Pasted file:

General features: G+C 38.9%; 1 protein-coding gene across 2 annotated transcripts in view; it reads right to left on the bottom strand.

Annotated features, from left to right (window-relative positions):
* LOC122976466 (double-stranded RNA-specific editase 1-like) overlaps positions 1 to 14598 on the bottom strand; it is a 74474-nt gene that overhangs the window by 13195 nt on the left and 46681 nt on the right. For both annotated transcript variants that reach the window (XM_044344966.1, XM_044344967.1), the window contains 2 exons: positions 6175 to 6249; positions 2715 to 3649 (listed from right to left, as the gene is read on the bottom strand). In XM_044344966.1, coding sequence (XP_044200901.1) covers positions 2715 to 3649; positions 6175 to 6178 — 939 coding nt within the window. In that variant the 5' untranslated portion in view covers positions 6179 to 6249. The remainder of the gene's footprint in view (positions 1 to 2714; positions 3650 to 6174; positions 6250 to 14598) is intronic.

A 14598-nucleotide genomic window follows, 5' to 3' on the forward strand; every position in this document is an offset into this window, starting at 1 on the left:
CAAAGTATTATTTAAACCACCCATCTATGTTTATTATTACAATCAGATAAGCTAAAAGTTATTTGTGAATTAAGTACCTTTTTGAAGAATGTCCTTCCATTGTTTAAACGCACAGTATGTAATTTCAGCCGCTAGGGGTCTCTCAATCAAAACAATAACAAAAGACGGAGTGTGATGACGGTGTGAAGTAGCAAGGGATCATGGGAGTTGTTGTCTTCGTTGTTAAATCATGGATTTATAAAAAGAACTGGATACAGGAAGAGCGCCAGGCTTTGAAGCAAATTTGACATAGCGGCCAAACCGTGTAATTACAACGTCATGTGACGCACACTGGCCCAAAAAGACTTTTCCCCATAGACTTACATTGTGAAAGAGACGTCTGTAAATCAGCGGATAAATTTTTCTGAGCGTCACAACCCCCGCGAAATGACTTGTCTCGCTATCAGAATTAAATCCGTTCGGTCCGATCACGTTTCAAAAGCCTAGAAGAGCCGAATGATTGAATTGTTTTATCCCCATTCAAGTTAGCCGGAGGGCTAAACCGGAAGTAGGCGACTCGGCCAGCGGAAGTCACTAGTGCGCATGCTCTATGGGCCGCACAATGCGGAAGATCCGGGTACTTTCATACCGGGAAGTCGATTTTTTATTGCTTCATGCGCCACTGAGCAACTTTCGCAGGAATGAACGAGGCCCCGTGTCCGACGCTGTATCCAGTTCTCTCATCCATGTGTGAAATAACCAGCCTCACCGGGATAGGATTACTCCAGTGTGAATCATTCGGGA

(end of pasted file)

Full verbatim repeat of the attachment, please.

General features: G+C 38.9%; 1 protein-coding gene across 2 annotated transcripts in view; it reads right to left on the bottom strand.

Annotated features, from left to right (window-relative positions):
* LOC122976466 (double-stranded RNA-specific editase 1-like) overlaps positions 1 to 14598 on the bottom strand; it is a 74474-nt gene that overhangs the window by 13195 nt on the left and 46681 nt on the right. For both annotated transcript variants that reach the window (XM_044344966.1, XM_044344967.1), the window contains 2 exons: positions 6175 to 6249; positions 2715 to 3649 (listed from right to left, as the gene is read on the bottom strand). In XM_044344966.1, coding sequence (XP_044200901.1) covers positions 2715 to 3649; positions 6175 to 6178 — 939 coding nt within the window. In that variant the 5' untranslated portion in view covers positions 6179 to 6249. The remainder of the gene's footprint in view (positions 1 to 2714; positions 3650 to 6174; positions 6250 to 14598) is intronic.

A 14598-nucleotide genomic window follows, 5' to 3' on the forward strand; every position in this document is an offset into this window, starting at 1 on the left:
CAAAGTATTATTTAAACCACCCATCTATGTTTATTATTACAATCAGATAAGCTAAAAGTTATTTGTGAATTAAGTACCTTTTTGAAGAATGTCCTTCCATTGTTTAAACGCACAGTATGTAATTTCAGCCGCTAGGGGTCTCTCAATCAAAACAATAACAAAAGACGGAGTGTGATGACGGTGTGAAGTAGCAAGGGATCATGGGAGTTGTTGTCTTCGTTGTTAAATCATGGATTTATAAAAAGAACTGGATACAGGAAGAGCGCCAGGCTTTGAAGCAAATTTGACATAGCGGCCAAACCGTGTAATTACAACGTCATGTGACGCACACTGGCCCAAAAAGACTTTTCCCCATAGACTTACATTGTGAAAGAGACGTCTGTAAATCAGCGGATAAATTTTTCTGAGCGTCACAACCCCCGCGAAATGACTTGTCTCGCTATCAGAATTAAATCCGTTCGGTCCGATCACGTTTCAAAAGCCTAGAAGAGCCGAATGATTGAATTGTTTTATCCCCATTCAAGTTAGCCGGAGGGCTAAACCGGAAGTAGGCGACTCGGCCAGCGGAAGTCACTAGTGCGCATGCTCTATGGGCCGCACAATGCGGAAGATCCGGGTACTTTCATACCGGGAAGTCGATTTTTTATTGCTTCATGCGCCACTGAGCAACTTTCGCAGGAATGAACGAGGCCCCGTGTCCGACGCTGTATCCAGTTCTCTCATCCATGTGTGAAATAACCAGCCTCACCGGGATAGGATTACTCCAGTGTGAATCATTCGGGA